A discussion about Fort Wayne's COVID-19 employee and operations policy briefly devolved into a shouting match Tuesday between two City Council members.
The issue that sparked the heated confrontation related to the amount of time city employees are required to quarantine after being exposed to or contracting COVID-19.
It was the council's first meeting in a month.
During Tuesday's meeting, Councilman Paul Ensley, R-1st, was selected to serve as the council president for 2021. Councilman Russ Jehl, R-2nd, will serve as vice president this year. Both were elected in 5-4 votes along party lines.
The policy approved Tuesday in an 8-1 vote is a modified version of the policy implemented last year, said Laura Helmkamp, the city's benefits manager.
The city will still offer paid emergency sick leave as provided under the federal Families First Coronavirus Relief Act, but it applies only for employees that have not used all of the 80 hours provided under the act.
“This policy does not provide any additional leave to those employees that have exhausted the benefit provided under (the federal law), and it also does not continue any paid leave for child care needs related to the closing of schools or daycares due to COVID,” Helmkamp said.
Employees who did not use all of their emergency sick leave last year would be able to use the remaining balance this year.
Helmkamp said she has processed more than 500 pandemic-related leave requests since the pandemic started. The coronavirus positivity rate among city employees is more than 9%, she added.
Helmkamp also asked that the policy be retroactive to Jan. 1 to cover employees currently suffering from COVID.
Employees that have exhausted their emergency sick leave can use accrued sick time, Helmkamp said. Once they use up that time, employees will be granted an unpaid leave of absence. Employees who test positive may also use short-term disability, if they qualify, she added.
The discussion about quarantine durations touched a nerve with some council members.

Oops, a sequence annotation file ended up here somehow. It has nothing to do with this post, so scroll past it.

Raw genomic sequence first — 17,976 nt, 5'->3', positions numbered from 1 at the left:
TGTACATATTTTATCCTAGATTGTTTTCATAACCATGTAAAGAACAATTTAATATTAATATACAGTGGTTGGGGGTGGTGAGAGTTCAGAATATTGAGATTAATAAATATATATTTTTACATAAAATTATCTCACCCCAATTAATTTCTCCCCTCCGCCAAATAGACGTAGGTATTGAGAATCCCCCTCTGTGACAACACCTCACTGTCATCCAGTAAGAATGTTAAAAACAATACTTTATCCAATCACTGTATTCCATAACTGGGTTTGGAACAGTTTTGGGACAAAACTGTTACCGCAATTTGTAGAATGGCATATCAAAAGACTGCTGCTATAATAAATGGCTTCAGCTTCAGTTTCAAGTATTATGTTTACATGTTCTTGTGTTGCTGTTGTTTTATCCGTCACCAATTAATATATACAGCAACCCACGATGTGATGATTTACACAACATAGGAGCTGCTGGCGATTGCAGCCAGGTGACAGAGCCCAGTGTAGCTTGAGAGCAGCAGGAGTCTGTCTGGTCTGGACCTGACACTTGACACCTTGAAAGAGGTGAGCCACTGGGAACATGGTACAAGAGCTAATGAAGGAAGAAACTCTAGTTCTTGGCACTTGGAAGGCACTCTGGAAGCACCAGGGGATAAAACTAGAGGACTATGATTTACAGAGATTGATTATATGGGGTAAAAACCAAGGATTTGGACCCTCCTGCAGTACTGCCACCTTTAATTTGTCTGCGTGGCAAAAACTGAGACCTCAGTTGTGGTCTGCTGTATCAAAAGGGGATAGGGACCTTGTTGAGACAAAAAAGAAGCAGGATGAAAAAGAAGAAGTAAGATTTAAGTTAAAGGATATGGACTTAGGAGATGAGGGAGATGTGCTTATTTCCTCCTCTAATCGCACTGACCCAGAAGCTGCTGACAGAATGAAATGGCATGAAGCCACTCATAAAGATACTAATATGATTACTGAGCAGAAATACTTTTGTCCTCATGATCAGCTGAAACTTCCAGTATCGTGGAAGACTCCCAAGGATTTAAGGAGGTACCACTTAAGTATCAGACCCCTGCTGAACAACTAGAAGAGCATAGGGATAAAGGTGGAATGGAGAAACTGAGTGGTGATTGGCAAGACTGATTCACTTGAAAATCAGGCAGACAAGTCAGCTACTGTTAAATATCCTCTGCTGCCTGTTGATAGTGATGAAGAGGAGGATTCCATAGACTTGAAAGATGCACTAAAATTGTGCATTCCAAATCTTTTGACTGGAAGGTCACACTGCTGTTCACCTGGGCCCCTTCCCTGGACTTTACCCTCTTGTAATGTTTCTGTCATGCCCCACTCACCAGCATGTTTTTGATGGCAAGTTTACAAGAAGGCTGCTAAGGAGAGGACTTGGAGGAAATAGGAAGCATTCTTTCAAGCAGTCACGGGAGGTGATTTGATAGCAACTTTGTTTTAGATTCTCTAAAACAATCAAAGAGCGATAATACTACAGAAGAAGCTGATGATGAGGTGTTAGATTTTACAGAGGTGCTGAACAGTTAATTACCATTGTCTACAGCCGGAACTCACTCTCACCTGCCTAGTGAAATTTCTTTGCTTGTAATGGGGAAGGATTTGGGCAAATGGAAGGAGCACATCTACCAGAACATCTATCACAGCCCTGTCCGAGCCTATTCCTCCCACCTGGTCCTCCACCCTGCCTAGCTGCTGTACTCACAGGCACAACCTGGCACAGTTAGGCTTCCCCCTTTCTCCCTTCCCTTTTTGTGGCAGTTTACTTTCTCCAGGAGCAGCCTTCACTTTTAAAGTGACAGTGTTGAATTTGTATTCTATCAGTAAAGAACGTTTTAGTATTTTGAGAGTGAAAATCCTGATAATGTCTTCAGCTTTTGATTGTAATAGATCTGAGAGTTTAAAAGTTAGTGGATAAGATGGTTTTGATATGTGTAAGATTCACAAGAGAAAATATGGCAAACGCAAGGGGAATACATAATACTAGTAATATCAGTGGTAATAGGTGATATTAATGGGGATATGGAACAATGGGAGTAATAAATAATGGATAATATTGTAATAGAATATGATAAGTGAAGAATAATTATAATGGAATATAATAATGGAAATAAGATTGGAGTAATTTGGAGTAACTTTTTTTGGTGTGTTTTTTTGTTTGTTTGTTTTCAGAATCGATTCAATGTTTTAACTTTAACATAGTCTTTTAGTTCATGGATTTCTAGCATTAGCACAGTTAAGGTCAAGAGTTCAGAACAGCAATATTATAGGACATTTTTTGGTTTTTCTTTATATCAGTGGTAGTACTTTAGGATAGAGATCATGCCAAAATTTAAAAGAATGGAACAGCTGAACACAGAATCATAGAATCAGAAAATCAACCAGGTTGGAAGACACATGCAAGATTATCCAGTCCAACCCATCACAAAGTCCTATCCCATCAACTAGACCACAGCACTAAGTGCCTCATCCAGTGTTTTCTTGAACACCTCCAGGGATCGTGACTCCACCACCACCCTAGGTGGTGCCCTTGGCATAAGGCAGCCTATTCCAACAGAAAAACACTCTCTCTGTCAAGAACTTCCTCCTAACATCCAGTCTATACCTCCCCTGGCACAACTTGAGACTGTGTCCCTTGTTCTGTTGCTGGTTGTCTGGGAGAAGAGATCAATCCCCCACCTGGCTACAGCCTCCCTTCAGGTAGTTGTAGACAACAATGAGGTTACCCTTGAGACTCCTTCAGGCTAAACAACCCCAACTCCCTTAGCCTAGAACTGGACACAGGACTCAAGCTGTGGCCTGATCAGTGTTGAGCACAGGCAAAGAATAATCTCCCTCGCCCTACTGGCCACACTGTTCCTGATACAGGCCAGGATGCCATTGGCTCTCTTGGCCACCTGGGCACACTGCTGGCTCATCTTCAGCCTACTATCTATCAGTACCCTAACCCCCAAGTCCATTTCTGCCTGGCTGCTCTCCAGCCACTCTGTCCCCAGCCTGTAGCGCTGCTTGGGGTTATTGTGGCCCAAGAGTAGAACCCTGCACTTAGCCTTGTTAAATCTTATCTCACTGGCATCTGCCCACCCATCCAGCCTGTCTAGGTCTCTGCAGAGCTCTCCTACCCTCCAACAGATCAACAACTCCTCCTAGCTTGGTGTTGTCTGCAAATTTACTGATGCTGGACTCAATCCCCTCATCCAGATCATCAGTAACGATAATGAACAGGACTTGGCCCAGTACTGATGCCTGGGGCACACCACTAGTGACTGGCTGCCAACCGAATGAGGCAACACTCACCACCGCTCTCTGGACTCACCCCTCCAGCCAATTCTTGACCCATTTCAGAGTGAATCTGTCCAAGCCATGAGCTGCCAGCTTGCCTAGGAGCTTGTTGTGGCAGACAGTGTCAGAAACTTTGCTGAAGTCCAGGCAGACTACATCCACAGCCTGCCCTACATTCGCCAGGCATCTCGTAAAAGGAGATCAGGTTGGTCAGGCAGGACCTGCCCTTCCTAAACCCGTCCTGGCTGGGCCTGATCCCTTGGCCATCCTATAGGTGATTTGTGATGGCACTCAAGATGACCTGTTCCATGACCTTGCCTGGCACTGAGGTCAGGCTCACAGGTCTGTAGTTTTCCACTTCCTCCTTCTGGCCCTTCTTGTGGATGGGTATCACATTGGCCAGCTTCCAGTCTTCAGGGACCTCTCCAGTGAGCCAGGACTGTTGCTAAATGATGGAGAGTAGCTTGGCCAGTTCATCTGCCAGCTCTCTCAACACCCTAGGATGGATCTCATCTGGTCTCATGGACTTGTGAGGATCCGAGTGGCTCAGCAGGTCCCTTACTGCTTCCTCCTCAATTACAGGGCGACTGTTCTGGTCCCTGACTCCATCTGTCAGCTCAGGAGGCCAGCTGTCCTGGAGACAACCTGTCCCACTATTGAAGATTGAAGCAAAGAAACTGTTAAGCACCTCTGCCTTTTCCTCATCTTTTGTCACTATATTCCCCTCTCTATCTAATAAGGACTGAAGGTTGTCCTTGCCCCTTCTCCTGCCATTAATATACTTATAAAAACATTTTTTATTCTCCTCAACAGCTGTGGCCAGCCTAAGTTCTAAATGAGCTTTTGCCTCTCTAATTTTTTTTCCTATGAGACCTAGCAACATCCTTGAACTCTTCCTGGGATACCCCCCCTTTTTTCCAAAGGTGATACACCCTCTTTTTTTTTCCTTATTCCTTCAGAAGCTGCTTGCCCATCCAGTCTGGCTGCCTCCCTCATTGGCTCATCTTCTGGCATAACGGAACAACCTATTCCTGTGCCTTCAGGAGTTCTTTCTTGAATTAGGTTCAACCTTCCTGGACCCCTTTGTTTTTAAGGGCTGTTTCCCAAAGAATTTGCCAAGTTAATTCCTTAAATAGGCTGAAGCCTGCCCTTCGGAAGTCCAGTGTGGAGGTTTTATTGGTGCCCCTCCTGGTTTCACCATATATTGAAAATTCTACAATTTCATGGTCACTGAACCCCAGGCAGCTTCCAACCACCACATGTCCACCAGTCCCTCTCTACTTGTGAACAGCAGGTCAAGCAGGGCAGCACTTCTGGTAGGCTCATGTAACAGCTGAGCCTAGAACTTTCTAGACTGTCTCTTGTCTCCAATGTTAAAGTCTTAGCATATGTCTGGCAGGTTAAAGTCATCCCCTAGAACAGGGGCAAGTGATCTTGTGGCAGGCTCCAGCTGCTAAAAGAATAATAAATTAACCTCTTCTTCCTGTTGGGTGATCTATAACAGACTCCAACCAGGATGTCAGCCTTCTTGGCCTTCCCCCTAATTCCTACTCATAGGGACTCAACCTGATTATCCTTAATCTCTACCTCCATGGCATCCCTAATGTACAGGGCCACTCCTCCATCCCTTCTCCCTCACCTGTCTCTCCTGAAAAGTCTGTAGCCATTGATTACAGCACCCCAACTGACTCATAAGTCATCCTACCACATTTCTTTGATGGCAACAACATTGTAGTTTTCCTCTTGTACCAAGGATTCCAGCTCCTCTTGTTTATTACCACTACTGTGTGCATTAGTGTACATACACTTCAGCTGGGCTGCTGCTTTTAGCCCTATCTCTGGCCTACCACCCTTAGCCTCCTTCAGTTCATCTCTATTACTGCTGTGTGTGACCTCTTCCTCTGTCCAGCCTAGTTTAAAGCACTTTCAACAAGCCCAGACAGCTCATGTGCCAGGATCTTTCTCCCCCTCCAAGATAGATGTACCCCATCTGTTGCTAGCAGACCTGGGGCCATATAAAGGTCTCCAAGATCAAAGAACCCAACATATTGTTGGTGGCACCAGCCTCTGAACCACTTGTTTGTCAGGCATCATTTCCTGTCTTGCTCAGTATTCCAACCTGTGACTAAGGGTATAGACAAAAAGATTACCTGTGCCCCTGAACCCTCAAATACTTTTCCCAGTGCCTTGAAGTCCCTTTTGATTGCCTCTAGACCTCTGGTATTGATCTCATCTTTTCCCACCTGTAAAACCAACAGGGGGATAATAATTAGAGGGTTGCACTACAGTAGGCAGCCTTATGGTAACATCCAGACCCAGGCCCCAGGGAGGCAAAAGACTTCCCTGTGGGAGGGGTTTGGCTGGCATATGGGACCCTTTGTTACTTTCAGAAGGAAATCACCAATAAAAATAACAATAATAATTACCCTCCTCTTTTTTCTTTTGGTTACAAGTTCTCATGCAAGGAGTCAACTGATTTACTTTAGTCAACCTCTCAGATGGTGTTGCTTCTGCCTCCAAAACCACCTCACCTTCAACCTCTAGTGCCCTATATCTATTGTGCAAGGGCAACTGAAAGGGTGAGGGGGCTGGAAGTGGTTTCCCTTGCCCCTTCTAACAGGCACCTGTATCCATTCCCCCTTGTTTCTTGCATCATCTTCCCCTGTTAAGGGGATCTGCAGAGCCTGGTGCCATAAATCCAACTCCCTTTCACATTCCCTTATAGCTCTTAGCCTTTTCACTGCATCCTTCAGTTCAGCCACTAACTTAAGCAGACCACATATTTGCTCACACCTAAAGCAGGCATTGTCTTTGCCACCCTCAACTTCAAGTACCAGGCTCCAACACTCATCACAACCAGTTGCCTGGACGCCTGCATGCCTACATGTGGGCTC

The 2020 policy stated employees should quarantine 14 days, but Councilman Jason Arp, R-4th, favored reducing that requirement to 10 days. Arp said the Centers for Disease Control and Prevention now requires a 10-day quarantine instead of two weeks.
“The CDC guidelines are 10 days, which is a material difference from 14 days,” he said. “Which would be a big saving not only to us but to employees who are being forced to stay home.”
According to the CDC website, the agency recommends a 14-day quarantine but states that it may be possible to shorten the duration “based on local circumstances and resources.”
The Allen County Department of Health still recommends a quarantine period of 14 days.
Arp was the only council member to vote against the policy.
Carol Helton, the city's attorney, said the city is following the best scientific recommendations from local health officials.
Councilman Glynn Hines, D-at large, described Arp as a person who does not believe in masks and attempted to ask Helton whether the city is liable or could take action against employees that fail to comply with pandemic mask policies.
Hines described anti-maskers as “ignorant-type people that don't think they should mask up and want to jeopardize the health of other people,” before he was cut off by Arp loudly demanding a point of order.
“I will not be called ignorant,” he said in a raised voice.
In response, Hines said he feels it's clear Arp is ignorant.
Arp attempted to interject again before Councilman Tom Didier, R-3rd, who was leading the discussion, demanded order.
“Guys, come on,” Didier said. “Guys, get back to what we're talking about.”